Some of the largest shareholders in Goldman Sachs Group Inc. have urged the Wall Street firm to reduce the size of its bonus pool, arguing that it should pass along more of its blockbuster earnings to investors…

For a lively take on the potential for more asset managers turning activist on pay, watch the Yahoo! “Tech Ticker” commentary by Aaron Task and Henry Blodget.

Take-home message for the 2010 proxy season: Write the CD&A as if you’re sitting across the table explaining your pay policies to one of those concerned investors.

(Thanks to the panelists at the Kansas City NIRI meeting Nov. 17 for calling this SEC staffer’s speech to our attention.)

Word of the year: “unfriend”

November 17, 2009

The word of the year for 2009, according to the New Oxford American Dictionary:

unfriend.

This says something about our society and the social media we’re all embracing. Relationships of a certain sort are, well, un-doable. Someone can friend or follow you on Facebook, Twitter or LinkedIn, and either person can exit just as easily. Friending and unfriending can be entirely impersonal.

Now, I won’t say crack any cynical jokes about relationships with investors. My observation for the day is simply that we are all looking for real relationships – in our personal lives, business dealings … and our investor relations jobs.

Social media play a role in supporting all of these relational areas of life. But the simple act of friending or following or connecting isn’t much of a relationship. Talking with each other over time using whatever medium, listening, supporting – dare we say, investing time and effort in each other – makes a relationship.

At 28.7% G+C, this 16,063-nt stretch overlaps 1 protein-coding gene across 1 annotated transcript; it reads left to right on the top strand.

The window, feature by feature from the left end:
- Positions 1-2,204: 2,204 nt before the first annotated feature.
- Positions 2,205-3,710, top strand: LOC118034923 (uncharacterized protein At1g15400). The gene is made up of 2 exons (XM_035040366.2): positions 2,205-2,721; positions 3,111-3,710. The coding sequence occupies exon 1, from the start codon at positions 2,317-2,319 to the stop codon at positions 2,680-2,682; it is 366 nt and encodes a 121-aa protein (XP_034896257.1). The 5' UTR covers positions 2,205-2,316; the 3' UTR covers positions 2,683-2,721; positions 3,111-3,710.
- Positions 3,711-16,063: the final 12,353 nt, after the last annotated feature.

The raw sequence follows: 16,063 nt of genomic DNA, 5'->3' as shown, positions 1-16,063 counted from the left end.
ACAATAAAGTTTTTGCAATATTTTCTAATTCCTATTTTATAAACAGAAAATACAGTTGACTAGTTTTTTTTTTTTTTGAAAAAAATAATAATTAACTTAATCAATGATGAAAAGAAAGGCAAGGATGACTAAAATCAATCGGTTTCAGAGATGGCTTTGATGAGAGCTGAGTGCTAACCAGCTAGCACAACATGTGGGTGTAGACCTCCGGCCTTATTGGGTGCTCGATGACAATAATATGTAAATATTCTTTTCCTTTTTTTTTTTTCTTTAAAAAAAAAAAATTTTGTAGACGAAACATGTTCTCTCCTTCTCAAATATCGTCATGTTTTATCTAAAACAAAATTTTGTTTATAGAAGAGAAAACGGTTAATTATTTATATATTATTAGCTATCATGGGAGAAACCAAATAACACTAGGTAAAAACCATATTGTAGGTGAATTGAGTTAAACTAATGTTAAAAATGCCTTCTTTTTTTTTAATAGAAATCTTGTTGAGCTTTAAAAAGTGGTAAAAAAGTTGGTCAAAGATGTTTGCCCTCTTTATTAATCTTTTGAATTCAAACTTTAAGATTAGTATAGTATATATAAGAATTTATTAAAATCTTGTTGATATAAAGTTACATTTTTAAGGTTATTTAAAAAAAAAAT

Let’s be social in our investor relations outreach, but let’s build real relationships.

Substance over style

November 13, 2009

The CFO of a local company made a good point today during a panel discussion on the state of the capital markets: It’s the substance of a company’s story that matters to investors, more than style or charisma – especially in tough times.

Ryan VanWinkle, senior VP and CFO of NYSE-listed Ferrellgas Partners LP, was asked at the Kansas City chapter of Association for Corporate Growth to explain the company’s success in raising funds in both debt and equity markets in 2009.

“In the end it’s not any one person. If you have a good story to tell, it doesn’t matter who tells it,” VanWinkle said. For a good company with a track record and a good transaction, he said, “the capital markets are wide open.”

This is a change from late 2008, when even good companies couldn’t raise money, he said. And the day may come again when the doors all slam shut, so VanWinkle suggests that companies add some liquidity to protect against that contingency.

Just thought this was a worthwhile insight on investor relations: The reality of the story makes the difference, more than the marketing flair we show in telling it.

Psychoanalyzing Goldman Sachs

November 10, 2009

If Goldman Sachs is a star in your investment universe, or even a remote planet you aspire to add to your universe, you ought to read the fascinating company profile (“I’m doing ‘God’s work’. Meet Goldman Sachs”) in The Sunday Times of Nov. 8.

The newspaper’s piece is heavy on pop psychology and a bit overawed by Goldman (in the mode of “Gee, these guys really have a lot of money and aren’t they smart!”). It delves into the bailout controversy and those evil bonuses. But it’s also full of anecdotes and insights into how Goldman works – and gets ahead. A few tidbits:

There’s no name plate on the building, no sign on the front desk and the armed policeman stationed outside isn’t saying who works there. There’s a good reason for the secrecy. Number 85 Broad Street, New York, NY 10004, is where the money is. All of it.